‘Yeti’ footprints discovered by Indian army mountaineers in Nepal’s snow-capped Himalayas – South Asia Time

‘Yeti’ footprints discovered by Indian army mountaineers in Nepal’s snow-capped Himalayas

 April 30, 2019  

Reuters : Mountaineers from the Indian army on an expedition in Nepal have found mysterious footprints in the snow that they claim belong to the yeti, or the abominable snowman, the military has said.

Largely regarded by the scientific community as a myth, the yeti is part of Nepali folklore and is said to live high in the snow-capped Himalayas.

In a tweet, the Indian army said it had seen footprints measuring 81 by 38 centimetres close to a camp near Mount Makalu on April 9.

“For the first time, an #IndianArmy Mountaineering Expedition Team has sited Mysterious Footprints of mythical beast ‘Yeti’,” it said in the tweet, not explaining how a mythical beast could leave footprints.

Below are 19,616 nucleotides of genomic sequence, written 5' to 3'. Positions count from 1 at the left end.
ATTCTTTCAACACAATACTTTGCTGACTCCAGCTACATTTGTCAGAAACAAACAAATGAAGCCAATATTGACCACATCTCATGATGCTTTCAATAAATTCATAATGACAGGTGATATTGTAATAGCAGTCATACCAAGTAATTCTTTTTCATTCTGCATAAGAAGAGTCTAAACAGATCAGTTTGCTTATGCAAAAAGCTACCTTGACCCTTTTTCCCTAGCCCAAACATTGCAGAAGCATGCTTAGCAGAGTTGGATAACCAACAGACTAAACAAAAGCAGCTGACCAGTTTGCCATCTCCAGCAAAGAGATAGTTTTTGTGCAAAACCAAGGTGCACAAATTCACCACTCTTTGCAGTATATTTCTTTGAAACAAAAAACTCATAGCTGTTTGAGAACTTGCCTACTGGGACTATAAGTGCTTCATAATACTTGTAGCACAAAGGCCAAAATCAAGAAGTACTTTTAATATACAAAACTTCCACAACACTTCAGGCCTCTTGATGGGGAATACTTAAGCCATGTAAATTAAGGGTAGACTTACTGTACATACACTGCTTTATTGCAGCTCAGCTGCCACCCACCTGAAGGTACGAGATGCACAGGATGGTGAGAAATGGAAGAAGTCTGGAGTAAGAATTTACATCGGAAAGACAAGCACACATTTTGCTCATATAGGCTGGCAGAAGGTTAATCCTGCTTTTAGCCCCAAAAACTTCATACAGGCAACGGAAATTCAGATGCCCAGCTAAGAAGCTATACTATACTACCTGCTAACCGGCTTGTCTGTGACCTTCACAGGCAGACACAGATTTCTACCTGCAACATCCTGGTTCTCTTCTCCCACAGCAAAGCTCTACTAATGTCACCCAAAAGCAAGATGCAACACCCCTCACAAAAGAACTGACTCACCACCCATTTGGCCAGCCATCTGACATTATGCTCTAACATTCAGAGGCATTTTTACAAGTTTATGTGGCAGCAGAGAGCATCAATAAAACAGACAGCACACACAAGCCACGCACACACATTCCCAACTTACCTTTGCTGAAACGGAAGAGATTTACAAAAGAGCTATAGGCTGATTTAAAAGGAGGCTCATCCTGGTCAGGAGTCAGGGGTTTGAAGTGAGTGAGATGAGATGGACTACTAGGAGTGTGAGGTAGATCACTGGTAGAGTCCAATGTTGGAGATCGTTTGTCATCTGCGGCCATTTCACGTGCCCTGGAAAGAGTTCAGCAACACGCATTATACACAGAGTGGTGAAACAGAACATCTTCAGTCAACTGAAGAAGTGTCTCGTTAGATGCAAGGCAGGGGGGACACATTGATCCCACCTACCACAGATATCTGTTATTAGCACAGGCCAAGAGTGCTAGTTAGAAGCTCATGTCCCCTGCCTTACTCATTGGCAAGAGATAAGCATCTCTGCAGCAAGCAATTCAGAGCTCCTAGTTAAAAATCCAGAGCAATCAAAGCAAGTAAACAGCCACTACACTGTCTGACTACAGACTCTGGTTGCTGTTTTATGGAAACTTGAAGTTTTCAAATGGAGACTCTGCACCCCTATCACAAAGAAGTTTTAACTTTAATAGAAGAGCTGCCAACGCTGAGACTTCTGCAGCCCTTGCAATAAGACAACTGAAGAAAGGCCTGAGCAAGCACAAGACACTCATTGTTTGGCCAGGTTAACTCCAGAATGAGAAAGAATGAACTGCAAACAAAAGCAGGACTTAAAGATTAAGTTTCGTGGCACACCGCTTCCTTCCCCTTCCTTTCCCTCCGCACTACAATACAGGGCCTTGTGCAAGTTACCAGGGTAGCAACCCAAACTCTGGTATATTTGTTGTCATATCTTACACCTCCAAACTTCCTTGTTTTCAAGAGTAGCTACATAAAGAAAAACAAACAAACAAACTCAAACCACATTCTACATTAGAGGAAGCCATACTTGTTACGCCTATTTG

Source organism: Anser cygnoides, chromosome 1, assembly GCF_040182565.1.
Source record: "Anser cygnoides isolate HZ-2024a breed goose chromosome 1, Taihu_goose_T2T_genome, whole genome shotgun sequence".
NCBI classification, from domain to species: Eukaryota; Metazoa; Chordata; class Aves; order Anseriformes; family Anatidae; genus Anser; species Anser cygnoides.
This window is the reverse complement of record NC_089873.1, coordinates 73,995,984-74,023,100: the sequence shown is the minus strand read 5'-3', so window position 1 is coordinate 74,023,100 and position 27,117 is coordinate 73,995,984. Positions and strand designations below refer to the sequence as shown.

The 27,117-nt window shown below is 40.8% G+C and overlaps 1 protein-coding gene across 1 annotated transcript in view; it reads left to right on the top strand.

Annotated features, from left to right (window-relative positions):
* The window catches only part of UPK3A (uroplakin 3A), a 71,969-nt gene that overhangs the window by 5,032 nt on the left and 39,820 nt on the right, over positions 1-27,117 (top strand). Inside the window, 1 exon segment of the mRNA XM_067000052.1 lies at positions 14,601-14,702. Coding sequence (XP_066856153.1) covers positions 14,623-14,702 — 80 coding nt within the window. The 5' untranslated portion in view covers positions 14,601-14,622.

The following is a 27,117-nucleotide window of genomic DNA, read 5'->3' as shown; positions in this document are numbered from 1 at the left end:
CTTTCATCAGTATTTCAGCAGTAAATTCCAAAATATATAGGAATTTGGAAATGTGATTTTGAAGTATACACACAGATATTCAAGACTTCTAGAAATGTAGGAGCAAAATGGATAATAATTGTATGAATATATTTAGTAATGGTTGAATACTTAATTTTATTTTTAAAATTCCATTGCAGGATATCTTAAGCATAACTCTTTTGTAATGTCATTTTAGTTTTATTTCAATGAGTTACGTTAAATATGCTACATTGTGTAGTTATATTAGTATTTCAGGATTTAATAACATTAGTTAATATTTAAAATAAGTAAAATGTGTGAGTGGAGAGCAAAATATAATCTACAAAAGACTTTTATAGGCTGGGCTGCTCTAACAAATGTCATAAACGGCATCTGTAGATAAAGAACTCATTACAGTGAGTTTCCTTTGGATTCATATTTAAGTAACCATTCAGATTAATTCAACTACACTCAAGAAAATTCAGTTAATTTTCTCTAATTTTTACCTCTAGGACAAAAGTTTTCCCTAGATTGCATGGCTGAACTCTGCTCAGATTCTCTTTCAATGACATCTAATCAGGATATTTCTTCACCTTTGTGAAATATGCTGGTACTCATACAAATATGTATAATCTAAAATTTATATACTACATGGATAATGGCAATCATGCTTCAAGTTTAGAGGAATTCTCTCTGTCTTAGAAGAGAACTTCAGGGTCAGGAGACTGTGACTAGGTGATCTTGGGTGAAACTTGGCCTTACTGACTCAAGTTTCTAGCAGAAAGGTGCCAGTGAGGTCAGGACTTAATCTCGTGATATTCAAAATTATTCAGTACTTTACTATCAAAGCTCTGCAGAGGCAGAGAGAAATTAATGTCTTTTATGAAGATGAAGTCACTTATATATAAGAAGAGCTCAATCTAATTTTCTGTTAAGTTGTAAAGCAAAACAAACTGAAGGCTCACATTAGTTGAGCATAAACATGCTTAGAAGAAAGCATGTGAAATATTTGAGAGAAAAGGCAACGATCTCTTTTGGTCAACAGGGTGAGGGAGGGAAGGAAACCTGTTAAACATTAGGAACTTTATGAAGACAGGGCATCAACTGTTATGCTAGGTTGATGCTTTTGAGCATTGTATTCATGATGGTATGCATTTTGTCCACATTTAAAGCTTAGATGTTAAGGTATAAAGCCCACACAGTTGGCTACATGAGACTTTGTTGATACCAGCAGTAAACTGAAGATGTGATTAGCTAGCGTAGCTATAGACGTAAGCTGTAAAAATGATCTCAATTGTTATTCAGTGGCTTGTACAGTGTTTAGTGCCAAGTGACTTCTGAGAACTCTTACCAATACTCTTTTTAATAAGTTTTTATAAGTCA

Located on the border between Nepal and China, Makalu is among the highest mountains in the world and stands near the Makalu-Barun valley, a remote wilderness that has also been surveyed by researchers hunting for the yeti.

Tales of a wild hairy beast roaming the Himalayas have captured the imagination of climbers in Nepal since the 1920s, prompting many, including Sir Edmund Hillary, to go looking for the creature.

In 2008, Japanese climbers returning from a mountain in western Nepal told Reuters they had seen footprints, which they thought belonged to the yeti.

But they did not manage to find any evidence the creature exists. Scientists have found little evidence of the yeti’s existence at all.

In 2017, a group of international researchers studied multiple purported yeti samples collected from across the Himalayan region and concluded they belonged to bears.

In 2008, two men in the US said they had found the remains of a half-man, half-ape, which was eventually revealed to be a rubber gorilla suit.